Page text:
Entry-level salaries in the aviation sector

What do skilled workers earn in the aviation sector? Get an overview of possible earnings and learn about the factors that have an effect on salary levels.

Aviation attracts talent with high salaries

Careers in the aviation and aerospace industries are some of the best-paid jobs, with an average annual salary of €67,578. According to the StepStone Salary Report 2017 that places the sector in third place. In terms of starting salaries, the aviation and aerospace sector is in fifth place, with an average salary of €48,274. Naturally, not every worker in the sector earns the same salary. There are certain factors which have a significant influence on salary levels: the nature of the job, the area of operation, the length of professional experience, the level of prior training and education, and the region can all give rise to large variations in salary. The size of the company also plays a significant role.


The role of job type and performed tasks in setting salaries

The level of salary depends on the area and nature of the role, including the type of job, the functions that are performed, and the additional qualifications that are obtained.

Pilots and air traffic controllers, for example, assume a great deal of responsibility and are compensated with correspondingly higher pay. Lufthansa pilots are currently some of the sector’s highest earners, but there is significant variation between salaries in the cockpits of different airlines.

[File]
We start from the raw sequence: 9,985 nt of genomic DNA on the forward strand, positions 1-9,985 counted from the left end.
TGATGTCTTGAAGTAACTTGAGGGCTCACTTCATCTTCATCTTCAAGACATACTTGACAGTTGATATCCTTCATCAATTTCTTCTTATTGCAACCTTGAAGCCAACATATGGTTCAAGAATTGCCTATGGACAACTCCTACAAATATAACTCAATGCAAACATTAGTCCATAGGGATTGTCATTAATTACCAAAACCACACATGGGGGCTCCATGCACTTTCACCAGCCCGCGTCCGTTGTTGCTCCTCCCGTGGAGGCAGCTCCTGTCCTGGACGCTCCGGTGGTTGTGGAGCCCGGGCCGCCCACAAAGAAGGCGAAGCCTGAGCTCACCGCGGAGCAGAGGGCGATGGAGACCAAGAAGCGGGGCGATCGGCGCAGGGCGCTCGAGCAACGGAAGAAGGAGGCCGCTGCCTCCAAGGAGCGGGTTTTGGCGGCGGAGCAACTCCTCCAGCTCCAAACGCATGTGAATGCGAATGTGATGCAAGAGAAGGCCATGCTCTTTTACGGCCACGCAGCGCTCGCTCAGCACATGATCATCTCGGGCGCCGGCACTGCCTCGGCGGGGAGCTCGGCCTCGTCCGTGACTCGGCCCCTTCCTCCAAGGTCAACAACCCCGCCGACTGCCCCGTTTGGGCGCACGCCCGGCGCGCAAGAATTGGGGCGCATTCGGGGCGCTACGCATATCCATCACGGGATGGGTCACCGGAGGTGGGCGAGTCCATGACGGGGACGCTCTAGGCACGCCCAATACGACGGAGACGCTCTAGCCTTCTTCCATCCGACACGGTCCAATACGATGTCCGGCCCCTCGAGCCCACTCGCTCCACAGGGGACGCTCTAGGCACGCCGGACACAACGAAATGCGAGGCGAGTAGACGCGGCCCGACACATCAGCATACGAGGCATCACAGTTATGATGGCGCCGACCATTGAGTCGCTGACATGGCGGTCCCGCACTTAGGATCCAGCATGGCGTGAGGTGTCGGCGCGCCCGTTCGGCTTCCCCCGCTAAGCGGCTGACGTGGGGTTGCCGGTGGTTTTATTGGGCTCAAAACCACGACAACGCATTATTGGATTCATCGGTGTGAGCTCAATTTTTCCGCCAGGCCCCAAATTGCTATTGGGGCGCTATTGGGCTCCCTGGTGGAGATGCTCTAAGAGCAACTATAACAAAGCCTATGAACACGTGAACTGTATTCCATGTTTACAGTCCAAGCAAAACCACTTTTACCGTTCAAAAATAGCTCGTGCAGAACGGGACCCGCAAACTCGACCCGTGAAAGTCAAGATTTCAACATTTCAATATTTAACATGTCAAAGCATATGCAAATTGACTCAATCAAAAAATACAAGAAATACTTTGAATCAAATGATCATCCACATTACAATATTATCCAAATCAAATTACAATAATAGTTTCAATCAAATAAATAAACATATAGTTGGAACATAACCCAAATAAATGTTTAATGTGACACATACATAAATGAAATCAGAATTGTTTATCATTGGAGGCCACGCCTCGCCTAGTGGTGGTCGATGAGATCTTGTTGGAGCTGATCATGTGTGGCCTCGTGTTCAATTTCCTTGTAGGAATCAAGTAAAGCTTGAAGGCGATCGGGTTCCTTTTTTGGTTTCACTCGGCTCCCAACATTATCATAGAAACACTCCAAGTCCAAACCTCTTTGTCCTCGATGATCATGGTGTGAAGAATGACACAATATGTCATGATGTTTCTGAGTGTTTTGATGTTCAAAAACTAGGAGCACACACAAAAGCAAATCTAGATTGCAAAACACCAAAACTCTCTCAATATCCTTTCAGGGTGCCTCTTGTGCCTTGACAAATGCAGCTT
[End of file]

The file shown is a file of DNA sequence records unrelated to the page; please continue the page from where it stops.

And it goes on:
The highest earners in the sector include jobs in the fields of manufacturing, research and development, and information technology, where the average starting salary is in the range of €45,000 to €50,000. Sales and procurement are in the middle salary range, with earnings of around €40,000 to €45,000. The fields of human resources and marketing attract some of the lowest salaries in the sector, between €30,000 and €35,000 annually. Salary levels are, of course, further determined by the level of education required.